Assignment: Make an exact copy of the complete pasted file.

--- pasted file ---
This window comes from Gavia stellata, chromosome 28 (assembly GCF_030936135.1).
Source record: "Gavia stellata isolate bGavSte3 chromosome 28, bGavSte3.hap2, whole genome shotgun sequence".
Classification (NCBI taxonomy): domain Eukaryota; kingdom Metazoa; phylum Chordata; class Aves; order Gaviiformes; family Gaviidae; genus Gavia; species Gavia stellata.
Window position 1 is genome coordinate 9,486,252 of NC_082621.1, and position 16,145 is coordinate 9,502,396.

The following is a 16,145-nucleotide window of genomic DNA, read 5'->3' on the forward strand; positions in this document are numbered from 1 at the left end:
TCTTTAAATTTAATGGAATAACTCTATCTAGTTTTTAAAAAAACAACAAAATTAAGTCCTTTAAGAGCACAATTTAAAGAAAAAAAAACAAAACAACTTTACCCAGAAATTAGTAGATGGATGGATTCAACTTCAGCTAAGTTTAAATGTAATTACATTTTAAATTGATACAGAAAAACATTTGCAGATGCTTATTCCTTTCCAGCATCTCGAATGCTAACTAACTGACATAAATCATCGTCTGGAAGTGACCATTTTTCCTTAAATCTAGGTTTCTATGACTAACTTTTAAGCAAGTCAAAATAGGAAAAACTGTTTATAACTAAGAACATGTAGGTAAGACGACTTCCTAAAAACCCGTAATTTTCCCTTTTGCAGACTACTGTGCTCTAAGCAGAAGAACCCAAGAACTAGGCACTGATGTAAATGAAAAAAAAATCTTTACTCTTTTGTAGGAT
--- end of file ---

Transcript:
This window comes from Gavia stellata, chromosome 28 (assembly GCF_030936135.1).
Source record: "Gavia stellata isolate bGavSte3 chromosome 28, bGavSte3.hap2, whole genome shotgun sequence".
Classification (NCBI taxonomy): domain Eukaryota; kingdom Metazoa; phylum Chordata; class Aves; order Gaviiformes; family Gaviidae; genus Gavia; species Gavia stellata.
Window position 1 is genome coordinate 9,486,252 of NC_082621.1, and position 16,145 is coordinate 9,502,396.

The following is a 16,145-nucleotide window of genomic DNA, read 5'->3' on the forward strand; positions in this document are numbered from 1 at the left end:
TCTTTAAATTTAATGGAATAACTCTATCTAGTTTTTAAAAAAACAACAAAATTAAGTCCTTTAAGAGCACAATTTAAAGAAAAAAAAACAAAACAACTTTACCCAGAAATTAGTAGATGGATGGATTCAACTTCAGCTAAGTTTAAATGTAATTACATTTTAAATTGATACAGAAAAACATTTGCAGATGCTTATTCCTTTCCAGCATCTCGAATGCTAACTAACTGACATAAATCATCGTCTGGAAGTGACCATTTTTCCTTAAATCTAGGTTTCTATGACTAACTTTTAAGCAAGTCAAAATAGGAAAAACTGTTTATAACTAAGAACATGTAGGTAAGACGACTTCCTAAAAACCCGTAATTTTCCCTTTTGCAGACTACTGTGCTCTAAGCAGAAGAACCCAAGAACTAGGCACTGATGTAAATGAAAAAAAAATCTTTACTCTTTTGTAGGAT